Getting Started

Discussion in 'Octopus Care' started by Nate Dawg, Oct 23, 2010.

  1. Nate Dawg

    Nate Dawg Larval Mass Registered

    Oct 9, 2010
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    I've never kept a ceph before. However, I do have two reef tanks, a seahorse tank, and a moon jelly tank.

    I need some help getting started. I live in the US, so I believe it's a little harder to get a hold of a cephelopod.

    What kind of octopus or cuttlefish (that can be bought in America) can I keep in a 30-40 gallon aquarium? And are there any articles for these species?

    Also, where would I buy it?

    What species did you start with and what do you suggest I should start with?

    Any help would be great! Thanks!
  2. CaptFish

    CaptFish Colossal Squid Staff Member Moderator

    Jul 9, 2009
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    South Florida
    :welcome: to TONMO

    Ok I have to make this quick as I'm walking out the door, Hopeful someone else will fill in more details but I'll give you some quick info

    There are several species of octopus available to purchase in the US and they fall into three categories, Caribbean, Indonesian, and eastern pacific (cali).
    check out our Journals and also at the top there is a list of octopuses documented here broken down by year.

    As for cuttles there is only one species available S.bandensis.

    30-40 gallon. too small for most octopuses expect the dwarf species, however they have some drawbacks. and that size would only be suitable for one cuttlefish, but they really should be kept in pairs.

    Most species are good for starters, as the care requirements are all very similar.

    for places to buy them I would check with you Local fish store (LFS) and see if they can special order them. but also check the octopus availability thread.

    and some good reading there is a bunch of great articles here
  3. DWhatley

    DWhatley Cthulhu Staff Member Moderator

    Sep 4, 2006
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    Gainesville, GA USA
    I recently read a very good introduction to octopus keeping by Rob Toonen for Advanced Aquariasts Online Magazine in 2003 that I will recommend reading as you start your research.

    At the moment there are five species in aquariums for US TONMO members and two others that we have seen in the last several years. The tank recommendations are approximate minimums and different keepers will give somewhat different numbers. In order of size (and hence tank requirements), largest to smallest they are:

    Octopus vulgaris - Crepuscalar - Caribbean - 130+ gallons
    Octopus briareus - Crepuscalar - Caribbean - 65+ gallons
    Octopus bimaculoides - Diurnal - West Coast Pacific - 50+ gallons
    Octopus hummelincki - Diurnal - Caribbean - 50+ gallons*
    Abdopus aculeatus - Diurnal - Indonesia - 45+ gallons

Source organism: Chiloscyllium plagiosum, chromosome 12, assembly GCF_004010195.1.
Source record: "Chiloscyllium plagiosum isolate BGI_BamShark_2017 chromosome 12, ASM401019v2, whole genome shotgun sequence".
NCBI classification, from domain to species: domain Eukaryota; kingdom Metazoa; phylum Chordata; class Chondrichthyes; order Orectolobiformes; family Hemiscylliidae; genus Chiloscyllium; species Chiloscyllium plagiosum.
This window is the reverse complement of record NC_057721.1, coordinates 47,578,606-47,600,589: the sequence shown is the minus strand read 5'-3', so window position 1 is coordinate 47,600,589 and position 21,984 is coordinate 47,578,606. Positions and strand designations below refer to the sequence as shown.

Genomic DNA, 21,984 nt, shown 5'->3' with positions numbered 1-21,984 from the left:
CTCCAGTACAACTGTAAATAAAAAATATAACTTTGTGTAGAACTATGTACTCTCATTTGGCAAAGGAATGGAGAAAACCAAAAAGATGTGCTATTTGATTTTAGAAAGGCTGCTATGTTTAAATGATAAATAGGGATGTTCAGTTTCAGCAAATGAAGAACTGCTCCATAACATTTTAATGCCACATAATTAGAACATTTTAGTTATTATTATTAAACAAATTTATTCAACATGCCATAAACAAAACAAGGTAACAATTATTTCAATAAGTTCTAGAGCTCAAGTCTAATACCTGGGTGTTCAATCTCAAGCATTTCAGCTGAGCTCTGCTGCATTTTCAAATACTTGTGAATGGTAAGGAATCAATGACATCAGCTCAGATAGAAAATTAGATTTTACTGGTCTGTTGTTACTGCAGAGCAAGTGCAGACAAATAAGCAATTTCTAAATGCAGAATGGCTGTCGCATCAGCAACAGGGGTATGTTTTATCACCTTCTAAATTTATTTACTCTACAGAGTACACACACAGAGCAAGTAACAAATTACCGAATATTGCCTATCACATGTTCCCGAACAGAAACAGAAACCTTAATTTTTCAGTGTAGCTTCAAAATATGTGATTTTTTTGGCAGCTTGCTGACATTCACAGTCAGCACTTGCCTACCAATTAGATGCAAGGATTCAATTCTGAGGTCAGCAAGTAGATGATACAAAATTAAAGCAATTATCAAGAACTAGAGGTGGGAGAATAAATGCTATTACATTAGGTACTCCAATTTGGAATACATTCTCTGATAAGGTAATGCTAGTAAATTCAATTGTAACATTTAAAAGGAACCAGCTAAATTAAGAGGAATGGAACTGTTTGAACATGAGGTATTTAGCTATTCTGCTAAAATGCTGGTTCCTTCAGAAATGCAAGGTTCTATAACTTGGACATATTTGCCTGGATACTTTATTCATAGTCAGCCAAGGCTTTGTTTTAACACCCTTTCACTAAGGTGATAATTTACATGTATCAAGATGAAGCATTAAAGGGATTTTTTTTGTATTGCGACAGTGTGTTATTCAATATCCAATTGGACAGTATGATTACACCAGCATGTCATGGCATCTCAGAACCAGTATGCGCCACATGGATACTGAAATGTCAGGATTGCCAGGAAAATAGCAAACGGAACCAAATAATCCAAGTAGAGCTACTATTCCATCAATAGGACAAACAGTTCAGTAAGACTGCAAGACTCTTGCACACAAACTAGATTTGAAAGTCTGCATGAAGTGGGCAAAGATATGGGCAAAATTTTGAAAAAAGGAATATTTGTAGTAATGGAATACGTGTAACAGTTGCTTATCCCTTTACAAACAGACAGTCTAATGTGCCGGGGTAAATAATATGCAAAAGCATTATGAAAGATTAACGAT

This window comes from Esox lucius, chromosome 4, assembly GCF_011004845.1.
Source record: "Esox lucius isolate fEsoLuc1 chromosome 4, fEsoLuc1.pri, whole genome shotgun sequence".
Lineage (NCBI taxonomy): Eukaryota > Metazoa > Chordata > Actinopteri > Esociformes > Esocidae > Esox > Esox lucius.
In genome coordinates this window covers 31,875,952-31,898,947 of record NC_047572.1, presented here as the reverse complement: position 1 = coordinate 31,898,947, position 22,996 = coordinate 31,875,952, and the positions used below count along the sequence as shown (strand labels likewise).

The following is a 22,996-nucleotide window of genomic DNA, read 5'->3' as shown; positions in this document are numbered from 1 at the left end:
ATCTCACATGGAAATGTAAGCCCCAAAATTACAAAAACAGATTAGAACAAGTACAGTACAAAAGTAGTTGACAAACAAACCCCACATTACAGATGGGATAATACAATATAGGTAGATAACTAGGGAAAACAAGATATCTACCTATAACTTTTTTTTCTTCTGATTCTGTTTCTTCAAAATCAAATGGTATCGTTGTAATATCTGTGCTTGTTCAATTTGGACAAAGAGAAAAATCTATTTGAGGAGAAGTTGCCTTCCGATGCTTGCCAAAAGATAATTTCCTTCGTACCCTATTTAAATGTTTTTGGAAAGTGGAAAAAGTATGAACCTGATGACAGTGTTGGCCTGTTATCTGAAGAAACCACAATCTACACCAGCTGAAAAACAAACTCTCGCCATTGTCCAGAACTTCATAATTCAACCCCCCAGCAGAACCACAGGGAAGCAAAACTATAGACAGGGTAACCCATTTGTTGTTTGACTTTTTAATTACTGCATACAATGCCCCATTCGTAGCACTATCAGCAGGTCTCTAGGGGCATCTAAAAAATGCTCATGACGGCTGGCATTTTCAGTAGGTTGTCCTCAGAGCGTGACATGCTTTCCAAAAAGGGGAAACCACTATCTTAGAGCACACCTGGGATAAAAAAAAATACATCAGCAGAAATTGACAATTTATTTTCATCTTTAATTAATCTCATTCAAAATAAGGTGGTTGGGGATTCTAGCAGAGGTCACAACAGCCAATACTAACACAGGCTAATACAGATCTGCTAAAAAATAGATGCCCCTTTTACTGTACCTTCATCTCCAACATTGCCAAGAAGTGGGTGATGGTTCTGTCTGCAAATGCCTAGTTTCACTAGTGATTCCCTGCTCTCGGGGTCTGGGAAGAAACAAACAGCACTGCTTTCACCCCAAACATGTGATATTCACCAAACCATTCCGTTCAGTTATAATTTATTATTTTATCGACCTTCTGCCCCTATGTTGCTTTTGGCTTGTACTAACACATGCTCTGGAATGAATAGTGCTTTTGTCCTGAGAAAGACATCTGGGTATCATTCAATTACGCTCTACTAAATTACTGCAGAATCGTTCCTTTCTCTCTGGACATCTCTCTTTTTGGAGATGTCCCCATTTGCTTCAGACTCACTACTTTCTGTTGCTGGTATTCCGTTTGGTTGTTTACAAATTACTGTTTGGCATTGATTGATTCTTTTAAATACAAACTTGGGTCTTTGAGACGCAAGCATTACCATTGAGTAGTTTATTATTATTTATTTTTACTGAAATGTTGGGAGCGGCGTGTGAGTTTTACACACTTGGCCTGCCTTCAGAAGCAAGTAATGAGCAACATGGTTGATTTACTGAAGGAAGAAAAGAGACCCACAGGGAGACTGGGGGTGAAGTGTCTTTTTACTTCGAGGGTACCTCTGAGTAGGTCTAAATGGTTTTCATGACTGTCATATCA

Macropus sp - Indonesia - Nocturnal - Indonesia - 45+ gallons
    Octopus mercatoris - Nocturnal - Caribbean - 20+ gallons

    *The hummelincki varies the most in sizing and we have seen some that grow no larger than a large dwarf and other that are the size of a small bimac. There is very little research on this species available to the general public (or possibly at all) so it is unknown if this is a single species or two different species with the same label.

    As CaptFish mentions, the stickies at the top of the Journals and Photos forum contain lists of our octopuses (and cuttles) by year. From 2008-2010 the lists have links to the individual journals of the animals.

    The Tank Talk forum is full of discussion on building out a tank and octoproofing a cover (not needed for cuttles).

    There is no "beginner" species. Ordering an octopus is not straight forward. Few suppliers know the species they have available so you will see them listed as "Bali", "Common Brown", "Common" or "Common Caribbean". Most times, these are meaningless. Sometimes "Bali" will refer to an A. aculeatus. Sometimes Common Caribbean refers to O. briareus (common name is Common Caribbean Octopus). The official common name Common Octopus refers to O. vulgaris but that is almost never the case when it is listed. Sometimes you will see "Caribbean Bimac" or bimac and can determine it was caught in the Caribbean and it will be a hummelincki. Collection for resale of the bimacs is illegal in California and the majority of this species is found along its coast (there are some in Mexico but we don't see octopuses from Mexico imported).

    There are a few suppliers that will ship the same species MOST of the time. Live Aquaria will USUALLY ship A.aculeatus as its Indonesian octopus (however, often enough to make note, it is a small nocturnal Macropus). Tom's Tropicals will USUALLY ship O. briareus as O. briareus but a hummelincki (maybe) and two vulgaris have slipped in there this year. When have octopuses, they are USUALLY hummelincki from Haiti. Reading the availability thread will help you get a general idea.

    Because of the difficulty determining species and the short lives of these animals, we recommend building out a minimum of a 55 gallon tank (and a 65 will accomodate one more species).

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